• Organization and role of international collaboration in research production

      Hsieh, David; The University of Arizona College of Medicine - Phoenix; Whitfield, G. Kerr (The University of Arizona., 2013-03)
      The prevalence of multi-national and cross-disciplinary collaborative in the production of knowledge defines modern science as a social enterprise that extends beyond political, social, and geographic boundaries. The purpose of this study was to assess global trends in the composition and impact of multinational research teams. By examining the bibliometric data of 3.7 million primary research articles published from 1975 to 2005, it was ascertained that the frequency and scale of international collaborations has increased globally. Of note, the publications of many countries associated with lower research output were more often consistently affiliated with other nations across the time frame studied. By analyzing the number of times a publication is cited, it was discovered that multinational research studies have a greater research impact than research without an international presence, although the number of affiliated nations does not strictly correlate with citations. Taken together, this study provides insight into the dynamics of research teams which may better inform us how scientific partnerships between countries may be fostered and which collaborations may be advantageous.
    • Pain Scales in the ED: Can They Predict Admission for Abdominal Pain?

      Johnson, Annelyssa; The University of Arizona College of Medicine - Phoenix; Sarko, John; Smith, Ed (The University of Arizona., 2013-03)
      OBJECTIVES and HYPOTHESIS: The purpose of this project was to assess whether pain scales have an association with the disposition of adult emergency department patients with abdominal pain. It is hypothesized that higher pain scores are associated with a greater likelihood of admission. METHODS: One hundred forty-nine patients (63 admitted and 86 discharged) 18 years and older who were evaluated for abdominal pain in the emergency department (ED) at Maricopa Medical Center were identified retrospectively through a case-control chart review. Demographic variables were compared to assess pain in different groups. Receiver operating characteristics curves (ROC) were created for initial, final, and change in pain scores. Logistic regression was performed to assess the interaction of the prespecified variables initial pain, presence of comorbidities, duration of pain, patient temperature, white blood cell count, and age. RESULTS: In an unadjusted analysis, patients with a higher initial pain score were admitted more often. There was no difference in final or change in pain score and disposition. Men had higher initial pain scores but women were more often admitted. No difference was found between races in pain scores. Patients with surgical diagnoses were admitted more often, and those with nonspecific or OB/GYN-related diagnoses were more often discharged. Patients were less likely to be admitted if imaging was not done. In an adjusted analysis, age was the only variable associated with an increased chance of admission, with an odds ratio of 1.048 (95% confidence interval 1.016-1.082) for each one-year increase. The initial pain score was not associated with admission in the adjusted analysis (odds ratio 1.095 (95% confidence interval 0.943-1.272)).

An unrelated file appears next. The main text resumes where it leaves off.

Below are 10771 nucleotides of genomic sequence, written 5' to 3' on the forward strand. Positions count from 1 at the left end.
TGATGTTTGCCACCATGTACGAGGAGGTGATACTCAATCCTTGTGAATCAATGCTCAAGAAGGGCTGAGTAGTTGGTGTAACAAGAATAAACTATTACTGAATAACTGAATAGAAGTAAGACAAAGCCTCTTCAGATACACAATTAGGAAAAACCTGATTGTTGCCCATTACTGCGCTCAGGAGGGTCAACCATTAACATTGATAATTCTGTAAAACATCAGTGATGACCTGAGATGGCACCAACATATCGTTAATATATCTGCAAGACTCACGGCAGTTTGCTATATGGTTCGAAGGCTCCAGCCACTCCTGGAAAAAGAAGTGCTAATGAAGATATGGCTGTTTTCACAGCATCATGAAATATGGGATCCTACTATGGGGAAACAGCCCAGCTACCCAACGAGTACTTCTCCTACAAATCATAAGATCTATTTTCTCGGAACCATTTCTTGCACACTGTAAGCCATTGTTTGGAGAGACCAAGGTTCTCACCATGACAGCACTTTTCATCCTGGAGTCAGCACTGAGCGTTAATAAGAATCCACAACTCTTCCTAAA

• Patient Attitudes Regarding Medical Student Involvement in a Primary Care Setting

      Kaser, Scott; The University of Arizona College of Medicine - Phoenix; Carroll, Andrew (The University of Arizona., 2013-03)
      Previous studies on patient comfort with medical student involvement have consistently reported positive or neutral results within multiple specialties. The objective of this study was to examine patient attitudes toward medical students in a private family practice setting. This study also looked to examine whether recent medical student interaction alters patient attitude and if patient attitude can be improved with the prospect of providing feedback. It was hypothesized that there would be a positive pre-to-post test change in patient attitudes and that patients would respond positively to the prospect of providing feedback. Ninety-nine consecutive consenting adult patients completed a self-administered questionnaire before and after their office visit, which included a medical student interaction. Patient demographics (age, gender, race, prior student exposure, # years with doctor) as well as their attitudes toward the involvement of medical students were recorded. Data were collected for 10 months at Renaissance Medical Group, a private family practice with one physician provider. Data were compiled in Excel and analyzed with STATA12. Paired two-tailed T-tests and ANOVA were used to determine statistical significance. The results demonstrated that, prior to medical student interaction on 8 of 9 measures, patients have positive attitudes toward medical students. After medical student interaction, on 7 of 9 measures, respondents changed their response to a more positive position (P<=0.05). In addition, patients demonstrated a willingness to provide feedback to the medical student, but providing this feedback would not significantly alter their patient care experience. There were also statistically significant demographic differences on specific measures. This study provides evidence that patients respond positively to medical student interaction in the private Family Medicine setting. This study also demonstrates areas in which the patient care experience can be improved and provides the basis for further study on the patient - medical student interaction.